NYAPRS Note: The Cuomo Administration is considering moving New York’s Protection and Advocacy program from the Commission on Quality of Care and Advocacy for People with Disabilities to a nonprofit, as is typically done in other states. NYAPRS has supported this approach, citing the greater level of independence and closer representation to people with disabilities our P&A could have if it’s operated outside the Executive Branch (of which CQCAPD is a part).
State Ponders Relinquishing Its Oversight of Vulnerable
By Danny Hakim New York Times April 23, 2012
ALBANY – The Cuomo administration is strongly considering relinquishing some of the state’s oversight and monitoring responsibilities over vulnerable populations, and giving that power to a nonprofit advocacy group, a top administration official said Monday.
The administration discussed its plans after The New York Times obtained a report in which the state agency charged with oversight of vulnerable populations in New York said it had a “fundamental conflict” that prevented it from fulfilling its mission. The agency, the Commission on Quality of Care and Advocacy for Persons With Disabilities, recommended that much of its work be turned over to a nonprofit group.
The core of the problem, the report says, is that the commission, because it is controlled by the governor, cannot sue on behalf of people with disabilities, or advocate independently for legislation.
The Commission on Quality of Care is charged with monitoring the care of people with developmental disabilities, mental illnesses and other health concerns, including traumatic brain injuries – and with watching over far larger state agencies that run and regulate group homes.
Most other states have created nonprofit groups that take on much of the work handled by the Commission on Quality of Care in New York.
The commission circulated its self-assessment earlier this month, but did not make it public. The proposal to turn over much of its authority to a nonprofit came after prodding by the federal government, and is a tacit acknowledgement that the state has failed in its monitoring of the abuse and neglect of vulnerable populations.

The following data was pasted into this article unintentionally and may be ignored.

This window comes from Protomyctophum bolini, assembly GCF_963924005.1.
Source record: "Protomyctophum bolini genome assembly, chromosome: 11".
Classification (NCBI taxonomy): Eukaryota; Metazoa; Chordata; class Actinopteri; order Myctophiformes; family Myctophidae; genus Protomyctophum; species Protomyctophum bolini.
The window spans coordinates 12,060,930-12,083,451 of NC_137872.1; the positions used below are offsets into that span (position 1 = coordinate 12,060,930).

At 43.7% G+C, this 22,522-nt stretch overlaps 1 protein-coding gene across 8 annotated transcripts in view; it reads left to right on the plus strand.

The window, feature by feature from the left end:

Asked about the report, Richard Bamberger, the governor’s communications director, said, “The Cuomo administration feels strongly that the system for the oversight and protection of persons with disabilities must be strengthened and overhauled, and, therefore, we are looking at whether designating a nonprofit to provide these services may be the best course of action.”
It is not clear how the administration would approach choosing a nonprofit to assume such a role.
The commission’s report follows one in January from the Department of Health and Human Services in Washington, which sharply criticized New York’s oversight of agencies that care for people with disabilities. The federal report said that the state agency charged with oversight lacked independence from the governor’s office, had failed to account for how it was spending public money and had broken several requirements of federal law. It also questioned whether the commission could be effective if it reported to the governor’s office, alongside the agencies it is supposed to monitor.
Further problems with New York’s oversight structure were highlighted in a federal court ruling this month. The commission contracts much of its work out to nonprofit groups, but the court ruled that one of those groups, Disability Advocates, Inc., did not have standing to sue on behalf of mentally ill adults. The ruling cast doubt on whether other independent groups have standing to sue, unless they are designated as the state’s official protection and advocacy agency.
“The governor should act quickly,” said Bridgit M. Burke, who runs the Civil Rights and Disabilities Law Clinic at Albany Law School, one of the groups that has a contract with the commission. “We have to have independence and we have to be able to take action when we see people’s rights are being violated.”
Cliff Zucker, the executive director of Disability Advocates, said the recent legal decision “does make it more urgent.”
He also said that the commission’s current approach, which is to use a number of nonprofit groups as contractors, has its limitations.
“If you look at it right now, there are 20 different agencies doing this job – that does not lend itself to a coordinated advocacy strategy,” Mr. Zucker said. “It makes it difficult to have an effective response to systemic problems….”